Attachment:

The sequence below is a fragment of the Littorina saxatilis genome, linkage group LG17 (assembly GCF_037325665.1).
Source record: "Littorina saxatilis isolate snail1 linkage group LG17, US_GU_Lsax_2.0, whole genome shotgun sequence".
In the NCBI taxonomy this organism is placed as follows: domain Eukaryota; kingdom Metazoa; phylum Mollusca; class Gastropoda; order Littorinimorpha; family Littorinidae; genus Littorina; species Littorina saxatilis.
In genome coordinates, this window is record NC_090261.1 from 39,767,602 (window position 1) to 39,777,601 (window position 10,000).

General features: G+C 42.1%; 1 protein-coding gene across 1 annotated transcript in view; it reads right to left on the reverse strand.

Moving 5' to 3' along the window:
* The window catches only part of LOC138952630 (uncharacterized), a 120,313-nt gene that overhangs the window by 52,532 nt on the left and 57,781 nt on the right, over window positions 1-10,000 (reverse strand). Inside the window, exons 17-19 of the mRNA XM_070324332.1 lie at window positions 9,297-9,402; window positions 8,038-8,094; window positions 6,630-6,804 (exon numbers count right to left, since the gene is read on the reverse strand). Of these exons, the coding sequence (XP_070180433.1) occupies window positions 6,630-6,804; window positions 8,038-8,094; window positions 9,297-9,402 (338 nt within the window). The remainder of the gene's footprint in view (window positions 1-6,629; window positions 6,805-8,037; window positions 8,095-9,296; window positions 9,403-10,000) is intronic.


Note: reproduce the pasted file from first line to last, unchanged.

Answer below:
The sequence below is a fragment of the Littorina saxatilis genome, linkage group LG17 (assembly GCF_037325665.1).
Source record: "Littorina saxatilis isolate snail1 linkage group LG17, US_GU_Lsax_2.0, whole genome shotgun sequence".
In the NCBI taxonomy this organism is placed as follows: domain Eukaryota; kingdom Metazoa; phylum Mollusca; class Gastropoda; order Littorinimorpha; family Littorinidae; genus Littorina; species Littorina saxatilis.
In genome coordinates, this window is record NC_090261.1 from 39,767,602 (window position 1) to 39,777,601 (window position 10,000).

General features: G+C 42.1%; 1 protein-coding gene across 1 annotated transcript in view; it reads right to left on the reverse strand.

Moving 5' to 3' along the window:
* The window catches only part of LOC138952630 (uncharacterized), a 120,313-nt gene that overhangs the window by 52,532 nt on the left and 57,781 nt on the right, over window positions 1-10,000 (reverse strand). Inside the window, exons 17-19 of the mRNA XM_070324332.1 lie at window positions 9,297-9,402; window positions 8,038-8,094; window positions 6,630-6,804 (exon numbers count right to left, since the gene is read on the reverse strand). Of these exons, the coding sequence (XP_070180433.1) occupies window positions 6,630-6,804; window positions 8,038-8,094; window positions 9,297-9,402 (338 nt within the window). The remainder of the gene's footprint in view (window positions 1-6,629; window positions 6,805-8,037; window positions 8,095-9,296; window positions 9,403-10,000) is intronic.